It is stressful to be pulled over for any reason. The heart beats faster as the reds and blues flicker in the rear view mirror. If you were at a party, a happy hour, or even a friend’s house where alcohol was served, the feelings of regret may flood your mind as the officer approaches your car. But, it is important to remain calm and, if you can, remember a few basic legal concepts.
Under Minnesota’s Implied Consent Law, any person who operates a motor vehicle is required to consent to the testing of breath, blood, or urine when requested by an officer who believes you may be under the influence of alcohol or drugs. But is there a circumstance where you should refuse? If so, when? Read on to learn about Minnesota’s DWI charges and the associated repercussions.
Driving While Impaired (DWI) in Minnesota
Minnesota Statutes (MN Stat § 169A.20) state that it is a crime for any individual to be in control of any motor vehicle within this state when:
- The person is under the influence of alcohol
- The person is under the influence of a controlled substance
- The person is under the influence of an intoxicating substance, and the person knows or has reason to know that the substance can cause impairment
- The person is under the influence of a combination of any two or more of the substances named above
- The person’s alcohol concentration at the time, or as measured within two hours of the time, of driving, operating, or being in physical control of the motor vehicle is 0.08 or more
- The vehicle is a commercial motor vehicle, and the person’s alcohol concentration at the time, or as measured within two hours of the time, of driving, operating, or being in physical control of the commercial motor vehicle is 0.04 or more
- The person’s body contains any amount of controlled substance listed in Schedule I or II, or its metabolite, other than marijuana or tetrahydrocannabinol
An individual charged with first-degree driving while impaired is guilty of a felony. A first-degree driving while impaired charge can be issued if this is the fourth impaired driving incident within ten years, there’s a previous felony DWI charge, or a criminal vehicular operation conviction. The individual can face up to seven years in jail, fines up to $14,000, or both. (MN Stat § 169A.24)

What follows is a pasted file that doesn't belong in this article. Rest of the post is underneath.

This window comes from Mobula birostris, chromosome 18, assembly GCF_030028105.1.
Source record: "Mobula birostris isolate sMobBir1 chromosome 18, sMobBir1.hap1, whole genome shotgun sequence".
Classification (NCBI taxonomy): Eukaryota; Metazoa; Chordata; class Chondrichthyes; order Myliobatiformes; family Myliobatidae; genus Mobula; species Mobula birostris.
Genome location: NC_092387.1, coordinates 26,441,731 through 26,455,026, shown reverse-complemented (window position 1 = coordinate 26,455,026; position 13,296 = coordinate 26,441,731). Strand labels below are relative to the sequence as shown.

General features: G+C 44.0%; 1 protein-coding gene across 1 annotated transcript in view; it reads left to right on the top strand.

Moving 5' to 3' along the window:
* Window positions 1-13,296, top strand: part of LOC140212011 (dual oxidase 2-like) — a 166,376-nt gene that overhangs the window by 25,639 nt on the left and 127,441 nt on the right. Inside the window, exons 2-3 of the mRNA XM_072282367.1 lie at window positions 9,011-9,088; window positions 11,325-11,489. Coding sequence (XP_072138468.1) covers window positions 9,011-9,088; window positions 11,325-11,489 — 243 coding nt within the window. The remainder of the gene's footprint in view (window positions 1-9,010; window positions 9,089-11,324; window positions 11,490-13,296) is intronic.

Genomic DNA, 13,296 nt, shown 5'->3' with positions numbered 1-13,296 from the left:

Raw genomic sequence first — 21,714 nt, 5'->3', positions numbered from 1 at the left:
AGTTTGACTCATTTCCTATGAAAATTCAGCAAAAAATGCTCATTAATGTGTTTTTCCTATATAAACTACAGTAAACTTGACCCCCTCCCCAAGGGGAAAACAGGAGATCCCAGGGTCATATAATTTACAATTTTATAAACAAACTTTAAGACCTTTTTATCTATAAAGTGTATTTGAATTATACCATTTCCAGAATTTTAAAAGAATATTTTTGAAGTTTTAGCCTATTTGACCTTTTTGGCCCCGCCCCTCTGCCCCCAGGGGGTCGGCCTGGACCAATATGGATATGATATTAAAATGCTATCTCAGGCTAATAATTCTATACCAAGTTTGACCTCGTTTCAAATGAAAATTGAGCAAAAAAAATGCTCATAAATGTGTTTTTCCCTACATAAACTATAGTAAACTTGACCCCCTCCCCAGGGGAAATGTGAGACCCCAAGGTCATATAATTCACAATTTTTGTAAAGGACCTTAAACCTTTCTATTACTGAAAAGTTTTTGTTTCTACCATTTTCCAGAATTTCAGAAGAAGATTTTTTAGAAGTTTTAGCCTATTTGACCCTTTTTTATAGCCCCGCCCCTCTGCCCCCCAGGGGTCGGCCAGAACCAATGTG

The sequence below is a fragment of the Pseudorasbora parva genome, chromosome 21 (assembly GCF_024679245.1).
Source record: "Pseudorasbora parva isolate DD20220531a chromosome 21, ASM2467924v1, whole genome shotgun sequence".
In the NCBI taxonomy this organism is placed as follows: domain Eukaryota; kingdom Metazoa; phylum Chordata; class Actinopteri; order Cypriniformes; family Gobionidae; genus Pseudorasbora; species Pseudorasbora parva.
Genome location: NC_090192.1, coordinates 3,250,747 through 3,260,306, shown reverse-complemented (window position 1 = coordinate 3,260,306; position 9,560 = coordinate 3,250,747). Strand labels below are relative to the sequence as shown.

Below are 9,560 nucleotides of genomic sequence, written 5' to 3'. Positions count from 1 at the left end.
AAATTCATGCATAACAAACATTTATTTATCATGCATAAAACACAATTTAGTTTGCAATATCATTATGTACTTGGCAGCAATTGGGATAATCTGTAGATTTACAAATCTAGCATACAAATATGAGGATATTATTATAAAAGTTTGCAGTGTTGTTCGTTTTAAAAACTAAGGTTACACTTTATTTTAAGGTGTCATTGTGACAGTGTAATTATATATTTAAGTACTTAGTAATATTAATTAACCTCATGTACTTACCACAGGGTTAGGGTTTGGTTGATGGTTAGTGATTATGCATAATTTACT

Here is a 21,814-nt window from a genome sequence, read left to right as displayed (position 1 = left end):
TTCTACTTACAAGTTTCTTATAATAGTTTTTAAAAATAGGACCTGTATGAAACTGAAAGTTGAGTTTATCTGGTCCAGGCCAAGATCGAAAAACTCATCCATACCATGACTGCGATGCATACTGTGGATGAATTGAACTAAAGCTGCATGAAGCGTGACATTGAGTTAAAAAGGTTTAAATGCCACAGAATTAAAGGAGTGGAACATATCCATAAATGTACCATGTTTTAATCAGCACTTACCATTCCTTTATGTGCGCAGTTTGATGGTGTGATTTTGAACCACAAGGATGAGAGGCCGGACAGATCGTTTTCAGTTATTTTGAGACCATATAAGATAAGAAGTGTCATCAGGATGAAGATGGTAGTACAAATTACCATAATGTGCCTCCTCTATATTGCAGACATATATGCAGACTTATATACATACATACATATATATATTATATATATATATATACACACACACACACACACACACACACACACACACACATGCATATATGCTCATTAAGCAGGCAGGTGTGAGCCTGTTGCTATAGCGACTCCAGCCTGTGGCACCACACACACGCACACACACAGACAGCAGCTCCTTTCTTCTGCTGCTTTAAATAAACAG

An individual charged with second-degree driving while impaired faces a gross misdemeanor. A second-degree driving while impaired charge can be issued with test refusal and one aggravating factor or with two aggravating factors*. The individual can face up to one year in jail, fines up to $3,000, or both. (MN Stat § 169A.25)
An individual charged with third-degree driving while impaired is guilty of a gross misdemeanor. A third-degree driving while impaired charge can be issued with test refusal or one aggravating factor*. The individual can face up to one year in jail, fines up to $3,000, or both. (MN Stat § 169A.26)
An individual charged with fourth-degree driving while impaired faces a misdemeanor. A fourth-degree driving while impaired charge does not entail a test refusal or any aggravating factors*. The individual can face up to 90 days in jail, up to $1,000 in fines, or both. (MN Stat § 169A.27)
Under Minnesota law, aggravating factors include:
- Qualified impaired driving incident within ten years prior
- AC of .16 or more upon arrest
- Presence of a child under 16 in the vehicle, if more than 36 months younger than the offender
Minnesota’s Implied Consent Law
Any individual that drives, operates, or controls any motor vehicle in Minnesota consents to a breath, blood, or urine chemical test to determine the presence of alcohol or other intoxicating substances in the person’s body. The United States and Minnesota Supreme Courts state that an officer does not need a warrant for a breath sample but does need a warrant for a blood or urine sample. However, probable cause must exist before an officer can require a breath test or obtain a warrant for a blood or urine sample.
Probable cause is a legal determination. Initially, that determination is made by the arresting police officer or officers. Then, with experienced representation, the officer’s decision can be challenged during court proceedings.
While you cannot control what the officer does during the stop, you can control your own actions and decisions. Your actions and decisions can greatly affect your case outcome – for better or worse.
Here are a few things officers routinely rely upon to establish probable cause to arrest (and how your decisions/actions/words can influence the officer’s assessment of the situation).
1. Observed impaired driving behavior resulting in reasonable suspicion (do not admit to bad driving, that you were speeding, or weaving)
Example: “Do you know why I pulled you over.” Answer: No.